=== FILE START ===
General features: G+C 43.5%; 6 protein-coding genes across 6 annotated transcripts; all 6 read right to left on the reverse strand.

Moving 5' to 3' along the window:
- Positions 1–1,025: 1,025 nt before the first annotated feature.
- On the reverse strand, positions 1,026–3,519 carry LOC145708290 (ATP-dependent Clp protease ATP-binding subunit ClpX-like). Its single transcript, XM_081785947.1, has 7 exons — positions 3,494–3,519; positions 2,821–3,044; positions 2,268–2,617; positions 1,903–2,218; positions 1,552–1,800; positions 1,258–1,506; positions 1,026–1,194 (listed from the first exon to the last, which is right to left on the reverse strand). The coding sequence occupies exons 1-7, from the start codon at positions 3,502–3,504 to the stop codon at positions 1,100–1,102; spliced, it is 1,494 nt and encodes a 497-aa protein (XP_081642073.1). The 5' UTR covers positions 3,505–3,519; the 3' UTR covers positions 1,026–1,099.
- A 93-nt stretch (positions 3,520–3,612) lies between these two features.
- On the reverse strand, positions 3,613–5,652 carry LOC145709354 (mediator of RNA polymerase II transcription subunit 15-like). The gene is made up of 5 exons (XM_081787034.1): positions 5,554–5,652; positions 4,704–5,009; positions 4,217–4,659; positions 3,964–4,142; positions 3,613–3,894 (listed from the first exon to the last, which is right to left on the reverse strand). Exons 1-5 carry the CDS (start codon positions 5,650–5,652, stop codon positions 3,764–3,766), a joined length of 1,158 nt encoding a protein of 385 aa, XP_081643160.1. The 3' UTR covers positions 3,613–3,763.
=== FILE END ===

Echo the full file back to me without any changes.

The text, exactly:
General features: G+C 43.5%; 6 protein-coding genes across 6 annotated transcripts; all 6 read right to left on the reverse strand.

Moving 5' to 3' along the window:
- Positions 1–1,025: 1,025 nt before the first annotated feature.
- On the reverse strand, positions 1,026–3,519 carry LOC145708290 (ATP-dependent Clp protease ATP-binding subunit ClpX-like). Its single transcript, XM_081785947.1, has 7 exons — positions 3,494–3,519; positions 2,821–3,044; positions 2,268–2,617; positions 1,903–2,218; positions 1,552–1,800; positions 1,258–1,506; positions 1,026–1,194 (listed from the first exon to the last, which is right to left on the reverse strand). The coding sequence occupies exons 1-7, from the start codon at positions 3,502–3,504 to the stop codon at positions 1,100–1,102; spliced, it is 1,494 nt and encodes a 497-aa protein (XP_081642073.1). The 5' UTR covers positions 3,505–3,519; the 3' UTR covers positions 1,026–1,099.
- A 93-nt stretch (positions 3,520–3,612) lies between these two features.
- On the reverse strand, positions 3,613–5,652 carry LOC145709354 (mediator of RNA polymerase II transcription subunit 15-like). The gene is made up of 5 exons (XM_081787034.1): positions 5,554–5,652; positions 4,704–5,009; positions 4,217–4,659; positions 3,964–4,142; positions 3,613–3,894 (listed from the first exon to the last, which is right to left on the reverse strand). Exons 1-5 carry the CDS (start codon positions 5,650–5,652, stop codon positions 3,764–3,766), a joined length of 1,158 nt encoding a protein of 385 aa, XP_081643160.1. The 3' UTR covers positions 3,613–3,763.